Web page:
it does look like health care is what their voters care about. >> the good news for president obama is that democrats are now running on obamacare. it just took them eight years to do it. >> so are republicans. >> exactly. it is bipartisan support for the aca. it is just coming a little bit late. but it does sort of prove something that i have been fascinated by, which is the moment obamacare became less about the care and more about the obama it was going to be more popular and it drained of the political controversy. i think that's what's happened now, where predictably democrats are rallying around the most pop you rar elemeular elements of b. they want to get rid of the stuff that tests poorly.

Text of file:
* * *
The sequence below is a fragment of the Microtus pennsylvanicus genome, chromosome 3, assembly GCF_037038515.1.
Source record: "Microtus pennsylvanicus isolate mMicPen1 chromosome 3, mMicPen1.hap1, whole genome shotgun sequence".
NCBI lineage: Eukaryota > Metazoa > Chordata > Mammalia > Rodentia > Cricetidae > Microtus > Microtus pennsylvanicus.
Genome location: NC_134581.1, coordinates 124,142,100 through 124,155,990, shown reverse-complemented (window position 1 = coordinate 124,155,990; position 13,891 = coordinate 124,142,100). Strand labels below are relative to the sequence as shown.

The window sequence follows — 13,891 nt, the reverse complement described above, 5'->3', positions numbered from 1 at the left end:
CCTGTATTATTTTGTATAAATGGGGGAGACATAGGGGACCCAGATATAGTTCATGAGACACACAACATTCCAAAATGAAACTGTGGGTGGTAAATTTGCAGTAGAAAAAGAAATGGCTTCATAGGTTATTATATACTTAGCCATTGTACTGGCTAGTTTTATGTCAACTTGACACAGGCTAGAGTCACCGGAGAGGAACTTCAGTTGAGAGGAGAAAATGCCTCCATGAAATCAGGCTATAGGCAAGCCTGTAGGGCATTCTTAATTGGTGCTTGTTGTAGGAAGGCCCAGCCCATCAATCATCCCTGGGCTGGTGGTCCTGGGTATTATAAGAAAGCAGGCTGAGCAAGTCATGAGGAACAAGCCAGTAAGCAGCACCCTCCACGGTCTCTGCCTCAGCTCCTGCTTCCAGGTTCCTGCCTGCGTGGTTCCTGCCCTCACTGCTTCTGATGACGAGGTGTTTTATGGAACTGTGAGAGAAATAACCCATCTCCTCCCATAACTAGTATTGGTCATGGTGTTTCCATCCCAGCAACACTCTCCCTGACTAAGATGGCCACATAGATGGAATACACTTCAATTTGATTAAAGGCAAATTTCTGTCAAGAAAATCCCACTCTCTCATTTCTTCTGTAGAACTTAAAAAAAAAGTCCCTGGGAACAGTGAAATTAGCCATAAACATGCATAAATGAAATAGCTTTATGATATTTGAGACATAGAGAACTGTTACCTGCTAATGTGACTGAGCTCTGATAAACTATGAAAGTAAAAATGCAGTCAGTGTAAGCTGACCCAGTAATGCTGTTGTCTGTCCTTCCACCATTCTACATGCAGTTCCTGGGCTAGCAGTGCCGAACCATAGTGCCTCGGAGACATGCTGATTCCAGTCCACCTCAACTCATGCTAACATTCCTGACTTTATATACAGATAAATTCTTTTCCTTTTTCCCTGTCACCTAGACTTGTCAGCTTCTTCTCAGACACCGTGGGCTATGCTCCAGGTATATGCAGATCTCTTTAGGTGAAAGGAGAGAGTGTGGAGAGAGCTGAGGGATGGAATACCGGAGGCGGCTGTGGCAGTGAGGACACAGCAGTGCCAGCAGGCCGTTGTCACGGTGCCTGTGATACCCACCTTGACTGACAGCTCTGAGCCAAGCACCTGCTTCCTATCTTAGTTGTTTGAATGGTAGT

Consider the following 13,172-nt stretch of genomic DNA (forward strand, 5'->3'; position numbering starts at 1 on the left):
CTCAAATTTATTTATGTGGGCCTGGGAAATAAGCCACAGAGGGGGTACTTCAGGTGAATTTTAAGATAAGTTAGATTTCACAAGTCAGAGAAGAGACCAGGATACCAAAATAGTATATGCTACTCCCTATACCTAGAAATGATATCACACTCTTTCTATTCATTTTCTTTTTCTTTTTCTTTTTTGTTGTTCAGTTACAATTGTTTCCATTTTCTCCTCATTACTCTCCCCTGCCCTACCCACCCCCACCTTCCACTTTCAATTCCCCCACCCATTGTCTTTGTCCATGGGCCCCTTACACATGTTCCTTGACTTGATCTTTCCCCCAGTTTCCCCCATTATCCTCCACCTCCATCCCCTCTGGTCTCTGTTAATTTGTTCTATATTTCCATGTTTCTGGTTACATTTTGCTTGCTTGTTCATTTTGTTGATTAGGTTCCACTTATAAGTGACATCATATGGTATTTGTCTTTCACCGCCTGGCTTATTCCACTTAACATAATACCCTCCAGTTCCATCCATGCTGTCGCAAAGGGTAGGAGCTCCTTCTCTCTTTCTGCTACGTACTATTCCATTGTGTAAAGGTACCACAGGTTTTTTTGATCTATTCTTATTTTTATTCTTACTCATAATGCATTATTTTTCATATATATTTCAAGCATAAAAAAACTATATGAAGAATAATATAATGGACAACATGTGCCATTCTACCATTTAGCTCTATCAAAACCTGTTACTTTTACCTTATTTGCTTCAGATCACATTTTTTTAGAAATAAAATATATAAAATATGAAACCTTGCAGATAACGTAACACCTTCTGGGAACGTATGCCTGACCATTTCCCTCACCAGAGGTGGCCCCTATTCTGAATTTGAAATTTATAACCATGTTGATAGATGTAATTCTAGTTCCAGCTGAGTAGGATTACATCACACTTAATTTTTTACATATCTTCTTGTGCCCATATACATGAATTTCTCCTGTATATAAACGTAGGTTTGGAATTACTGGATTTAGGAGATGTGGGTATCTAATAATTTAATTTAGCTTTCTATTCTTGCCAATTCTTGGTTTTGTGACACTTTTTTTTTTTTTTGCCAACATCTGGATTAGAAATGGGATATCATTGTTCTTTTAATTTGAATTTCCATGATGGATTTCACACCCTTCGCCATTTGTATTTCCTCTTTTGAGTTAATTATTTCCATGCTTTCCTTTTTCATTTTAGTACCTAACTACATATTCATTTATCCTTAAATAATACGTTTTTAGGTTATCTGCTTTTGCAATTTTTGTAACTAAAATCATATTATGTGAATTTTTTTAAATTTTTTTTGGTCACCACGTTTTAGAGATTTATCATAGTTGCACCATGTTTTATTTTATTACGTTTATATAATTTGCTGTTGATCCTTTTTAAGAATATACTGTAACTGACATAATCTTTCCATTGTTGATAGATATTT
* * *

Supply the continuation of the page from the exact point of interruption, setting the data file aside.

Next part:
it does show a bigger argument on the left about what to do about health care. everybody on the left is for protecting folks with those conditions, but the larger question that we will hear in 2020 is how far do we go on health care? >> next week it may be the dog that caught the car. we'll see if they want to do with it. i don't want to let a moment pass that is so unusual. you know how unusual it is. the guy that runs the national republican campaign committee in the house, whose job it is to get republicans elected to the house and re-elected to the house turned on the republican in iowa because he thinks that steve king frankly is too close to white nationalists. he went to europe and ended up meeting with a neo-nazi group in austria. you can read his twitter feed and find out what he said in the past. but he said his recent comments are completely inappropriate.